This is exactly why you should never listen to people who discount your efforts. When I started writing part-time, a lot of people rolled their eyes and said it would never work. Thank God I always ignored them.
2. Limit distractions and you’ll make more money
A lot of writers I know want to make more money but really suck with their time. They secretly hope to boost their incomes, they say, but they also spend little time actually working. Instead, they opt to hang with their friends, run errands and enjoy their freedom.
But, freedom is a tricky thing. It sure feels great to create your own schedule, yet running errands won’t pay the bills. If you want to make money, you have to enjoy freedom in moderation and work like your income depends on it. Because it does!
No matter what your friends say, you will earn more money if you create a set work schedule and stick to it. My kids go to school from 8 a.m. until 3:40 p.m., so this is when I work. And no, I don’t go out to lunch, hit up Hobby Lobby at noon or sip fancy drinks at Starbucks all day.
3. Don’t care what anyone thinks
I’ve always felt like most successful writers have a superpower, whether that’s writing fast, having killer research skills, or something else.
I actually have two superpowers — writing fast and not giving a single #@%#$$# what anyone thinks.
If you worry too much what people think, it’s hard to create intriguing content or share opinions that might offend. But when you stop caring what people think, you gain the superpower to write the type of content people share.
They may not like what you say, but that’s exactly what you should say it. Don’t be afraid to be yourself, no matter what anyone thinks.
4. Perception is reality
If you want to work as a professional writer, make sure you look the part. I see so many people building careers with a selfie they took on their phone.
Please, stop this. It’s not that hard to go to Target and pay $9.99 for at least one professional-looking headshot. Trust me, it will help!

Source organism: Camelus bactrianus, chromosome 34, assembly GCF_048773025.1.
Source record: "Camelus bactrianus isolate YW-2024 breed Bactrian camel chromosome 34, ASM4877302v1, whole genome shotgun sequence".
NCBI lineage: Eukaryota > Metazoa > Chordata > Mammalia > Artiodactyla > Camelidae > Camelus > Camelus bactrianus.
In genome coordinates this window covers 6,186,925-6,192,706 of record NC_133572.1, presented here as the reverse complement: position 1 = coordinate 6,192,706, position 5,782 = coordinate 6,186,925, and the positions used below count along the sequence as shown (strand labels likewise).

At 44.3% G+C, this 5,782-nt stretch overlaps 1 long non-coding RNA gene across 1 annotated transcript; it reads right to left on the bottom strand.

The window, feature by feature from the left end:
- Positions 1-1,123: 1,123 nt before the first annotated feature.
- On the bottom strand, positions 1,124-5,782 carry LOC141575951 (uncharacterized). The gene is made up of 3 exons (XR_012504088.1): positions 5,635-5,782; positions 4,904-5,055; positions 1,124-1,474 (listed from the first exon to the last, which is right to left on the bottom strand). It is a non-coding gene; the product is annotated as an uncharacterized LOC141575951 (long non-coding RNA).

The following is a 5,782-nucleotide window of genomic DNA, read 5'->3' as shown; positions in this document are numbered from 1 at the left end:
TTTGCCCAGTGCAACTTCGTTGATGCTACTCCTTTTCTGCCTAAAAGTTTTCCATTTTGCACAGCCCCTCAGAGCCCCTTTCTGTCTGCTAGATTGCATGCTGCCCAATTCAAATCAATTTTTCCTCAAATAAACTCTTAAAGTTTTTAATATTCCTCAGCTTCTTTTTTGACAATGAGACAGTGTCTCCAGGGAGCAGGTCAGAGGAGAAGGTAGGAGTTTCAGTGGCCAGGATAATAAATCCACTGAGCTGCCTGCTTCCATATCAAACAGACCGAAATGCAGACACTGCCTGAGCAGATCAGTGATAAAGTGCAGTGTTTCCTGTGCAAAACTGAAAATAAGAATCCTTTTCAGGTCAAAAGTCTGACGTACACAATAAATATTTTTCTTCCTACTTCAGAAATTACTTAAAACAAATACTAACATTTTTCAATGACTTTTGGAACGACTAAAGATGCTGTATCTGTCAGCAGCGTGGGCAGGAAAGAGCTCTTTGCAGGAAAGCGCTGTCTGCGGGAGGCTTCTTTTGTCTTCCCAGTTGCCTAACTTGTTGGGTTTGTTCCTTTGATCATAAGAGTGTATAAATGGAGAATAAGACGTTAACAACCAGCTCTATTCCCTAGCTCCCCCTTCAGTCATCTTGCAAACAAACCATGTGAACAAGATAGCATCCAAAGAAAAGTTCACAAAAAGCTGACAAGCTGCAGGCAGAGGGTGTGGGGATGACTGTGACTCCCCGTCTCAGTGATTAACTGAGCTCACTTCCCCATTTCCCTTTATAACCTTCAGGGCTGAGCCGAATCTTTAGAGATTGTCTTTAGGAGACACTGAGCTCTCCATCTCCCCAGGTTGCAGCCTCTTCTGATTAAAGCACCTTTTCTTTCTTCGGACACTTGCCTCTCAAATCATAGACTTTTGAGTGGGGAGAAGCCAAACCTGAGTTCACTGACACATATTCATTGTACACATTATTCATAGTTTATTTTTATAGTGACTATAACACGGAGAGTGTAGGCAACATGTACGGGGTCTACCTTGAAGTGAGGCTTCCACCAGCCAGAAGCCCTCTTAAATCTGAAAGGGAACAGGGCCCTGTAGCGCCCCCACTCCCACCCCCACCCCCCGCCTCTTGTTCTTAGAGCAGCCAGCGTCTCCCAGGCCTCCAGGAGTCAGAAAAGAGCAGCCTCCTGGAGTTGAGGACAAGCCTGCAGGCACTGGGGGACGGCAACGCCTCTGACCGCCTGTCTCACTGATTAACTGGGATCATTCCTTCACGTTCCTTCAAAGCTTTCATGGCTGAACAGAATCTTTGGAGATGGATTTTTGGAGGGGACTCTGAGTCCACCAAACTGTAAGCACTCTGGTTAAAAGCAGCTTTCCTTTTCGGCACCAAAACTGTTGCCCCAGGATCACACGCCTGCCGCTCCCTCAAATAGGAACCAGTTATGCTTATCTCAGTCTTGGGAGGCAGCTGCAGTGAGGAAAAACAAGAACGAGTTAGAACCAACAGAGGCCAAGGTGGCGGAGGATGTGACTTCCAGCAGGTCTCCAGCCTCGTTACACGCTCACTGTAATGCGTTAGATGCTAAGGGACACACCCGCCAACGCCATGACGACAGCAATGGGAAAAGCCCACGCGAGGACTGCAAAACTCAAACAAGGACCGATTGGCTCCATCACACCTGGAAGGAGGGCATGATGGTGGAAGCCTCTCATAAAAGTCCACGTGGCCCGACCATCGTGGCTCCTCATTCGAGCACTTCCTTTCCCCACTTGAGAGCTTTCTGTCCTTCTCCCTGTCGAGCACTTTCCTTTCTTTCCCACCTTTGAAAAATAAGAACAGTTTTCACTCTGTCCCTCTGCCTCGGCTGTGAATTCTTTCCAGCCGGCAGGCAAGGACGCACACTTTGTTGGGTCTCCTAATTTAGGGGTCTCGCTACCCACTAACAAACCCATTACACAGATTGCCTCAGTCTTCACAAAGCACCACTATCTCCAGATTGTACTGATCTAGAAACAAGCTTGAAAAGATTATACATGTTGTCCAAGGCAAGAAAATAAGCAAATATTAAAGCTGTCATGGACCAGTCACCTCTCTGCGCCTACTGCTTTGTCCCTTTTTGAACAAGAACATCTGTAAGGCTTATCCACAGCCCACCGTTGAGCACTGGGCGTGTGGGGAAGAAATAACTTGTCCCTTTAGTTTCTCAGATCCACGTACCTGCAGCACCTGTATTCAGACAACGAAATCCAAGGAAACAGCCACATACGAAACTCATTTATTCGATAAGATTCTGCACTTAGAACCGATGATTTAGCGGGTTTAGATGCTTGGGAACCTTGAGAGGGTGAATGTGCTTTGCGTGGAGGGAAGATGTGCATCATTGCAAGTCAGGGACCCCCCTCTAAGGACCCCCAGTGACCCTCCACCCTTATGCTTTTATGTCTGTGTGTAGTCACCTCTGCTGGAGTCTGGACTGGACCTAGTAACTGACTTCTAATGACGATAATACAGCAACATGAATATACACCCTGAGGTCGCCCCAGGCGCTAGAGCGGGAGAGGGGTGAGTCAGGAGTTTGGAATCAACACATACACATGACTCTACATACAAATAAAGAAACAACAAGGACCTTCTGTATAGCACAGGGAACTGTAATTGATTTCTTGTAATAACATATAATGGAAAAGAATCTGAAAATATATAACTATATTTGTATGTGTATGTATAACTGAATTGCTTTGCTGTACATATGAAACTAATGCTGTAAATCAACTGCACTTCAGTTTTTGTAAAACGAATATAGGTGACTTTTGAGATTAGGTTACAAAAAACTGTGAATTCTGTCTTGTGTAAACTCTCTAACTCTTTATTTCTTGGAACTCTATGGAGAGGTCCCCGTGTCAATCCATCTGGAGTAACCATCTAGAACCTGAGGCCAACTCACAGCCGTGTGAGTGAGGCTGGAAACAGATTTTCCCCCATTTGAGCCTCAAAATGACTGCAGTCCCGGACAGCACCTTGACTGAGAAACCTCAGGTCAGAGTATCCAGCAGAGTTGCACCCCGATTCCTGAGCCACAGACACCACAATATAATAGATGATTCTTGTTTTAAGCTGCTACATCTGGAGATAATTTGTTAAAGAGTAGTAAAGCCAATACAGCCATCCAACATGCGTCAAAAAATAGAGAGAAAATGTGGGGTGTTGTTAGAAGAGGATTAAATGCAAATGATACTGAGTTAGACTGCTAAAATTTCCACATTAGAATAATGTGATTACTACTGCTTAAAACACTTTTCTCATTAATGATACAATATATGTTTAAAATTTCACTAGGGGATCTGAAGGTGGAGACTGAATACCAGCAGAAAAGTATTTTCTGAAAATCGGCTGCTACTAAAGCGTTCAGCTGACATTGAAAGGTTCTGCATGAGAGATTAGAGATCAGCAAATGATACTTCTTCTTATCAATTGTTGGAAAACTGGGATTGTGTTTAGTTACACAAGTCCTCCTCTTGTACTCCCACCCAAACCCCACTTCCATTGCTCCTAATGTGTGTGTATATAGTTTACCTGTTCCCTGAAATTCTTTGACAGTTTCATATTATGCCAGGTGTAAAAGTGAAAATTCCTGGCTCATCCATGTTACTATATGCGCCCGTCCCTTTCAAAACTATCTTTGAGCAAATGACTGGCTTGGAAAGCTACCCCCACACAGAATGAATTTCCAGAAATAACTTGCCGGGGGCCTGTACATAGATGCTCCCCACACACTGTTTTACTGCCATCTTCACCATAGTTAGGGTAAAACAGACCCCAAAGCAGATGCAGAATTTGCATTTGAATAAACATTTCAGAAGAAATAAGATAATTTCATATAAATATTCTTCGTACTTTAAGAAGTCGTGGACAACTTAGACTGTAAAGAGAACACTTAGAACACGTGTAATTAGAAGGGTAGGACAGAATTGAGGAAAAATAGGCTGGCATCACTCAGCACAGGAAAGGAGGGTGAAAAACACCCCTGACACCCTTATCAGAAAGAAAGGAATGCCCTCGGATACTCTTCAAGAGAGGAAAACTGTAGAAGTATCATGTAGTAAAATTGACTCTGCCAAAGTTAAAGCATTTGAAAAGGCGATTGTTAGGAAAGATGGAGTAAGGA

5. Hard work trumps talent
Through my course and my personal relationships with other writers, I’ve noticed a trend worth noting: The best writer does not always get the job.
Most of the time, the most aggressive, fierce and hard-working writers get the bulk of the freelance work that’s out there. It’s not because they’re more talented – it’s because they are crazy-good at finding and retaining clients.
I’ve said it a million times – hard work trumps talent in this business and many others. Being an awesome writer helps, but it’s just not enough.
Throughout my writing career, I learned these lessons (and many others) the hard way. When I started freelancing, I had no idea websites like The Write Life existed!
Fortunately, you have a leg up when it comes to building a freelance career you love. With resources for writers readily available, you can get questions answered and learn from other writers in your niche.
And if you want my help working toward freelance success, make sure to check out EarnMoreWriting.com. I’m always available, and I love sharing my unique insights with other writers who craves success.
Have any questions about how I earned $200K last year? Leave them in the comments below.